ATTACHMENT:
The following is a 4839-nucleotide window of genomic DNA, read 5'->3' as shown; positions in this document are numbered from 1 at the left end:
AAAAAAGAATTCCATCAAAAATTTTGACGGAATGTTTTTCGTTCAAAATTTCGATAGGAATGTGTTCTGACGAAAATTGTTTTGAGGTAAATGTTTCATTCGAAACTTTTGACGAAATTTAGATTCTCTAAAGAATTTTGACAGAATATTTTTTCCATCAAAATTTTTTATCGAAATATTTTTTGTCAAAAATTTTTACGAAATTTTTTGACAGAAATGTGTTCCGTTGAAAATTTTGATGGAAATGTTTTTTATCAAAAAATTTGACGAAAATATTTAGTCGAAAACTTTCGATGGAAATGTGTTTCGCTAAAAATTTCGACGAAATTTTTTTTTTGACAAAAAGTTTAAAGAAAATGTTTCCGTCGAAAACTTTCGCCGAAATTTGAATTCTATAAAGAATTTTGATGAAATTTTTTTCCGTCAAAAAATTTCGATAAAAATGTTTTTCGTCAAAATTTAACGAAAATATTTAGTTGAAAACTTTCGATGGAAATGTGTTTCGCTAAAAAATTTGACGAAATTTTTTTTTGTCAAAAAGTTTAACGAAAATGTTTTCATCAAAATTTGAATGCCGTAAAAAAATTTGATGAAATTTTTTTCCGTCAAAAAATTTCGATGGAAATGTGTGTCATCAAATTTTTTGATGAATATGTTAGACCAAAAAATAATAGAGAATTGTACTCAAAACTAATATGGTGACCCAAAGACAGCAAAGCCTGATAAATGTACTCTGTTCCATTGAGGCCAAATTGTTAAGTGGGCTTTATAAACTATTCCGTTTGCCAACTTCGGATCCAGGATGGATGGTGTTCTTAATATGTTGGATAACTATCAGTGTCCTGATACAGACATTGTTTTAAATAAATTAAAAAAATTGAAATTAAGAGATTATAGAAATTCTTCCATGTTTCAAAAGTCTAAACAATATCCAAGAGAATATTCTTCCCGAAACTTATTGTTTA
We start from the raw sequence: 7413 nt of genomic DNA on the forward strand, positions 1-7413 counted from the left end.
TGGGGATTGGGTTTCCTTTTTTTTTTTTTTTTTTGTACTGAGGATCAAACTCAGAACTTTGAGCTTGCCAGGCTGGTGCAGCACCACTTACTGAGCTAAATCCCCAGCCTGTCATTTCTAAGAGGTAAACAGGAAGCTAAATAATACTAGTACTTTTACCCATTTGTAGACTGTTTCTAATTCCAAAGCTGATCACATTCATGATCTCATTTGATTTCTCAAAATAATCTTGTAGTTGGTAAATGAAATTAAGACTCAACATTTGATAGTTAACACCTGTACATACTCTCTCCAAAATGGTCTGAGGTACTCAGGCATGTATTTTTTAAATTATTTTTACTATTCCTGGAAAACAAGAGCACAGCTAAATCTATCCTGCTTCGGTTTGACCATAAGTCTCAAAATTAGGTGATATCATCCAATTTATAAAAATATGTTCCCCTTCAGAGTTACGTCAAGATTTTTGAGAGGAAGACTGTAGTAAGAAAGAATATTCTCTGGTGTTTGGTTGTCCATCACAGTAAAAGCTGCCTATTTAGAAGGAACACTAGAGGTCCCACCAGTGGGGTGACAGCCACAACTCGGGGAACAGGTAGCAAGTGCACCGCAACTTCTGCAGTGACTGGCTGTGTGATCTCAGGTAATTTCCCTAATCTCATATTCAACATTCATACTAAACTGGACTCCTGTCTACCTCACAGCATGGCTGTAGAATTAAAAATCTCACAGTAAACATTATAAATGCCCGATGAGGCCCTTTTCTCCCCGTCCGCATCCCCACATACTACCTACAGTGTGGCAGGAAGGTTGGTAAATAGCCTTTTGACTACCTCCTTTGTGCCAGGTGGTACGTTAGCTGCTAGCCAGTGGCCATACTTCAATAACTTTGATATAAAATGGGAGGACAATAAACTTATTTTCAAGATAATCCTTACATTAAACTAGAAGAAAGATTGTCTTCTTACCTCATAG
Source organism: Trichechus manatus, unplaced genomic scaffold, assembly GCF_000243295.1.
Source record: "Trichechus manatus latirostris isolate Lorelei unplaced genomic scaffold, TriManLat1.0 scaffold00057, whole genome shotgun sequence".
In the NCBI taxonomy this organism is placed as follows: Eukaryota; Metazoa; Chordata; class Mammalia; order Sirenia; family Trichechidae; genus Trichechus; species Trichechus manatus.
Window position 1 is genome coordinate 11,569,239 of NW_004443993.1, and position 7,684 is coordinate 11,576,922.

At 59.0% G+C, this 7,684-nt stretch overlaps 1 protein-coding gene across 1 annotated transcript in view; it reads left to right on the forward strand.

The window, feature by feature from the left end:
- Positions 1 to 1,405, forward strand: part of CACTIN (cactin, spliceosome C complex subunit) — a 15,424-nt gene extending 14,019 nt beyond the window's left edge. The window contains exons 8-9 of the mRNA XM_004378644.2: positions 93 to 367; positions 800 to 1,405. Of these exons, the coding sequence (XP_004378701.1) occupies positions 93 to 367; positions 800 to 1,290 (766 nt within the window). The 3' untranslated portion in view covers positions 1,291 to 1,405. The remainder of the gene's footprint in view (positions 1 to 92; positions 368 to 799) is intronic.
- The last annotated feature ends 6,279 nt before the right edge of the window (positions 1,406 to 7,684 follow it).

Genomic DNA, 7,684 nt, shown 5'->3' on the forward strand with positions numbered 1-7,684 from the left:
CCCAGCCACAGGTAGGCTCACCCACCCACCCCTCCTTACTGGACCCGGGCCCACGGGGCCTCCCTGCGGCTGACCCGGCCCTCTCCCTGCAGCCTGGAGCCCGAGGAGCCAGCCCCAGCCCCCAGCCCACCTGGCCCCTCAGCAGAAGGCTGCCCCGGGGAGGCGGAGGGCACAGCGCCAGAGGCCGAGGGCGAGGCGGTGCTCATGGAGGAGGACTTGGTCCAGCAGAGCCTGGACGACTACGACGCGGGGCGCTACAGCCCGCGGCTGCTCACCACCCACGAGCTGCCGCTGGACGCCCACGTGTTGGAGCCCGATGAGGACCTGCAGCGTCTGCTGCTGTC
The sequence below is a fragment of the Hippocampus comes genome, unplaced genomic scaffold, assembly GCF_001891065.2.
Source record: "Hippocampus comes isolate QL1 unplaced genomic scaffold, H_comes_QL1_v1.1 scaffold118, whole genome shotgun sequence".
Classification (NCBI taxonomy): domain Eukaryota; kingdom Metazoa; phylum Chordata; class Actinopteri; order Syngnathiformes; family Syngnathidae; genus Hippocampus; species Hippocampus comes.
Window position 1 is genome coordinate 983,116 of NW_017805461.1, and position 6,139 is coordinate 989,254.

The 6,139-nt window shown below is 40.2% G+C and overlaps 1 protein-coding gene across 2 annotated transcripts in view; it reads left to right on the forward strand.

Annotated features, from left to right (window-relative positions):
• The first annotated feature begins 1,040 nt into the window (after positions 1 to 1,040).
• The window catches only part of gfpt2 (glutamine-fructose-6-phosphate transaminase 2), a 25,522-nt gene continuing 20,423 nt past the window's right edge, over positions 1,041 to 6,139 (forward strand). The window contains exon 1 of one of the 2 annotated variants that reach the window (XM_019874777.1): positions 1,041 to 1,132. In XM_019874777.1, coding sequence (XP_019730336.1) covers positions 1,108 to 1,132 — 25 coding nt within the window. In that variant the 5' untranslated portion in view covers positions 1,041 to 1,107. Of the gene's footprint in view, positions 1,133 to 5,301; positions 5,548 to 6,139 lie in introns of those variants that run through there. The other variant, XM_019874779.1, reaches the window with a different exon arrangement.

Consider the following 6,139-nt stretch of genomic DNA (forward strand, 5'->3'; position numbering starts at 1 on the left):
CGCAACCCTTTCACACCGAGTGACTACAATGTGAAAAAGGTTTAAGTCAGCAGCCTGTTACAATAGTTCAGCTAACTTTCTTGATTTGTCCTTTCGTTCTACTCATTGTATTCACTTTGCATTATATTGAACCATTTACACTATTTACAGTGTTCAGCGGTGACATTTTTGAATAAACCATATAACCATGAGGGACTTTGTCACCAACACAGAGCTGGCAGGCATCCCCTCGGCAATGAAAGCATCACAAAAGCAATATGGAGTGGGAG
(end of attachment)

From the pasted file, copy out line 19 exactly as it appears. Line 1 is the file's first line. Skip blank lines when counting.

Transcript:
The 6,139-nt window shown below is 40.2% G+C and overlaps 1 protein-coding gene across 2 annotated transcripts in view; it reads left to right on the forward strand.